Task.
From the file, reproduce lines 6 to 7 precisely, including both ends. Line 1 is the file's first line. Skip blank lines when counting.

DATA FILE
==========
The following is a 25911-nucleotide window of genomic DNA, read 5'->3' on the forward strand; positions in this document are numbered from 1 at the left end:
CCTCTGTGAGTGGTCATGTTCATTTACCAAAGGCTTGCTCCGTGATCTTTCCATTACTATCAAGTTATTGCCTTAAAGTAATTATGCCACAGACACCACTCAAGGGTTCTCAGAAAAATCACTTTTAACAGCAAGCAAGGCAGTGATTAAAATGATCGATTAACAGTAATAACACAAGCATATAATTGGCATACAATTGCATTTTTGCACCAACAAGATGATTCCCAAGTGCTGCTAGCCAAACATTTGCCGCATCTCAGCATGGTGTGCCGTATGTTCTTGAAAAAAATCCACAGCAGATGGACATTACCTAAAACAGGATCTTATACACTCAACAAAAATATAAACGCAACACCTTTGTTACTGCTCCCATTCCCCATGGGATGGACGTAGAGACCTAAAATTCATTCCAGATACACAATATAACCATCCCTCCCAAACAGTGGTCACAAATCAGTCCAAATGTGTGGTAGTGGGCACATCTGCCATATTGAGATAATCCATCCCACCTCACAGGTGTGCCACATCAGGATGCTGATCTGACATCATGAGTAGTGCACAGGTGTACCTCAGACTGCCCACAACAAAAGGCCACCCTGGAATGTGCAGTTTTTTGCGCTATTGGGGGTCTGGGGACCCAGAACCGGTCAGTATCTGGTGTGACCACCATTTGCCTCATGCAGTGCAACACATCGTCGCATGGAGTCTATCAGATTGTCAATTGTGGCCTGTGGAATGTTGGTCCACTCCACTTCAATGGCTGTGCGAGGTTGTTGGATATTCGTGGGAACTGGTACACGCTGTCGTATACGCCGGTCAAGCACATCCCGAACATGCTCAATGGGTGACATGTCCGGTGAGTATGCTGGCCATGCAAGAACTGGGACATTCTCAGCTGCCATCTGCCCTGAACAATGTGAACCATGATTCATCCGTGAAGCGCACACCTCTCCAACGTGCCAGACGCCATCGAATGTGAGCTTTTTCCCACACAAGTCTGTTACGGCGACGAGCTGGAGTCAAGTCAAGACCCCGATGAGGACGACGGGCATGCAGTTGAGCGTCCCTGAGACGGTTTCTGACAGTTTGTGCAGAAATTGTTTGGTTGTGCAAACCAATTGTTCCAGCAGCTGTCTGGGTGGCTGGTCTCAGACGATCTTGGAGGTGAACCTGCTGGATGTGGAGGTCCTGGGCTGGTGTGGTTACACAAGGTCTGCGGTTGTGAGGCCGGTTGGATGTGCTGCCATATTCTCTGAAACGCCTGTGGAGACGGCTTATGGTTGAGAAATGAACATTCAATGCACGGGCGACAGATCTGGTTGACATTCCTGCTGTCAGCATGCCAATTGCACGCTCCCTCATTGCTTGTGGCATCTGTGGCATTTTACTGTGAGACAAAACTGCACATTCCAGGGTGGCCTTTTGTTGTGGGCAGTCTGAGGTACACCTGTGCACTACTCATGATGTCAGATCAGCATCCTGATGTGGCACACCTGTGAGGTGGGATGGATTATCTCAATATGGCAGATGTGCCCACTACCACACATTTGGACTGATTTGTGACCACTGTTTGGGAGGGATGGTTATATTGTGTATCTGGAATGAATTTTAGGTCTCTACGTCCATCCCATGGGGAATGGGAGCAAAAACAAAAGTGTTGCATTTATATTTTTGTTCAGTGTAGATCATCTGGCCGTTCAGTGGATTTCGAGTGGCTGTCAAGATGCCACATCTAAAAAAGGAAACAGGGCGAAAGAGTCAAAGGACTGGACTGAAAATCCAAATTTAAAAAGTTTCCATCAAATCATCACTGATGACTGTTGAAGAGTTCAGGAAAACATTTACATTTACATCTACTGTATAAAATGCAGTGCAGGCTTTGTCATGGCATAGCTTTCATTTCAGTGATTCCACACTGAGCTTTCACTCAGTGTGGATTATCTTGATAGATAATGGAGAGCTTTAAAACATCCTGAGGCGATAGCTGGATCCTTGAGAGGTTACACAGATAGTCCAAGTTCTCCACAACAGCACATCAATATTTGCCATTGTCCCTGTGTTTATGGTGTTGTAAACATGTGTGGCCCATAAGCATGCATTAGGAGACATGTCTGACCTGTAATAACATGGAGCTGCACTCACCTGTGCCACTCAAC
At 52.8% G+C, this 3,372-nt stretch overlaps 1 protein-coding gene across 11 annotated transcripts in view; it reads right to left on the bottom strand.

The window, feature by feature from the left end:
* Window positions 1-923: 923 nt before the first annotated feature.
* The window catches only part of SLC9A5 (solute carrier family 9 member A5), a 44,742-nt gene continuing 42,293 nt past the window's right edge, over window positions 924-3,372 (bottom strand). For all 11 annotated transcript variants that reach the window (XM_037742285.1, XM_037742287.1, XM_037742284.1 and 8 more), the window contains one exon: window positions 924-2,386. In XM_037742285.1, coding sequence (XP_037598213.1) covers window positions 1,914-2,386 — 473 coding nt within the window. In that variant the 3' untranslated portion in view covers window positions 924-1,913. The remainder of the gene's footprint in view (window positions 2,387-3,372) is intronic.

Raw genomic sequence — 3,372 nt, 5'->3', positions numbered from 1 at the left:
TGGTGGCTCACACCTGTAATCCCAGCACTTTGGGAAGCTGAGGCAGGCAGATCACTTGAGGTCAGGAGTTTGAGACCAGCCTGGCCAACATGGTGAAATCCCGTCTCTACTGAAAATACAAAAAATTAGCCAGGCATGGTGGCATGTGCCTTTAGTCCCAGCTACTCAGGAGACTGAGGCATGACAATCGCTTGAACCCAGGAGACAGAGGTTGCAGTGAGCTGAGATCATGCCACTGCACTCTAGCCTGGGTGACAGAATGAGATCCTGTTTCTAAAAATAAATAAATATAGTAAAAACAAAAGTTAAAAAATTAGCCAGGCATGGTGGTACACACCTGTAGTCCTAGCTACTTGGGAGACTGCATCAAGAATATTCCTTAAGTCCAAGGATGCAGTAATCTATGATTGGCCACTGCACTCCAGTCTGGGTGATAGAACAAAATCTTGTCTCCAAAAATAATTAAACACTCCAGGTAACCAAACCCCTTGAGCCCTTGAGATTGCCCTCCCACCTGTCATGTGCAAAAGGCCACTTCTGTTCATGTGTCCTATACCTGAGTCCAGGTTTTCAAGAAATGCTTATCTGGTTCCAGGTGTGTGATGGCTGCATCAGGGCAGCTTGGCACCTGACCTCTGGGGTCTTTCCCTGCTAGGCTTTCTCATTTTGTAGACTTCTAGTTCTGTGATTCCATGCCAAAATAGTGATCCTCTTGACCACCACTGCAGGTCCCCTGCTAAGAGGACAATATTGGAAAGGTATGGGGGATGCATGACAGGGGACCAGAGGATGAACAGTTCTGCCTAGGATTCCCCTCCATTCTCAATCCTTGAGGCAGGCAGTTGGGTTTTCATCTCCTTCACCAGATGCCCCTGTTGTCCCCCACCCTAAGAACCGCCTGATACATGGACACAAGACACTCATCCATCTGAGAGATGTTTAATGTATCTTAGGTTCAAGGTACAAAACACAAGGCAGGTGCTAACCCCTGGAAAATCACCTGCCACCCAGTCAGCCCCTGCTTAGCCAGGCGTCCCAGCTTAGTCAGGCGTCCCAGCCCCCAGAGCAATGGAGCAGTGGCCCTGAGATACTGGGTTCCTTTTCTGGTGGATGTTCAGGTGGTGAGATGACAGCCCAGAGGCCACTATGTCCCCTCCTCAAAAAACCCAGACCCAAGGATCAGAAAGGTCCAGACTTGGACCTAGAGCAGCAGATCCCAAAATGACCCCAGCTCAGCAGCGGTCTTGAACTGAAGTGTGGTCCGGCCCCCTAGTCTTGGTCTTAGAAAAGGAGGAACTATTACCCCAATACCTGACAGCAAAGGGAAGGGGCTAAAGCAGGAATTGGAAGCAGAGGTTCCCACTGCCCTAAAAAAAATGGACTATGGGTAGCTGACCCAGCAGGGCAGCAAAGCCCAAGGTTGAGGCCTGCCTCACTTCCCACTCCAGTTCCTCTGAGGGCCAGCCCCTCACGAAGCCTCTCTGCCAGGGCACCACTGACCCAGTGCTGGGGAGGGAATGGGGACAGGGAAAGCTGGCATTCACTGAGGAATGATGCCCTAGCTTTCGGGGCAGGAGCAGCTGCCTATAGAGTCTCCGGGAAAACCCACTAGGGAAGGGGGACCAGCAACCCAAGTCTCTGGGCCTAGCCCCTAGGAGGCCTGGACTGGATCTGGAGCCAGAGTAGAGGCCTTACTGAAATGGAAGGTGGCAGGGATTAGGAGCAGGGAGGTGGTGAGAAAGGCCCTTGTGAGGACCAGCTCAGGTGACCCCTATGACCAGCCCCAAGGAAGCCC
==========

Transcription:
* The window catches only part of SLC9A5 (solute carrier family 9 member A5), a 44,742-nt gene continuing 42,293 nt past the window's right edge, over window positions 924-3,372 (bottom strand). For all 11 annotated transcript variants that reach the window (XM_037742285.1, XM_037742287.1, XM_037742284.1 and 8 more), the window contains one exon: window positions 924-2,386. In XM_037742285.1, coding sequence (XP_037598213.1) covers window positions 1,914-2,386 — 473 coding nt within the window. In that variant the 3' untranslated portion in view covers window positions 924-1,913. The remainder of the gene's footprint in view (window positions 2,387-3,372) is intronic.

Raw genomic sequence — 3,372 nt, 5'->3', positions numbered from 1 at the left: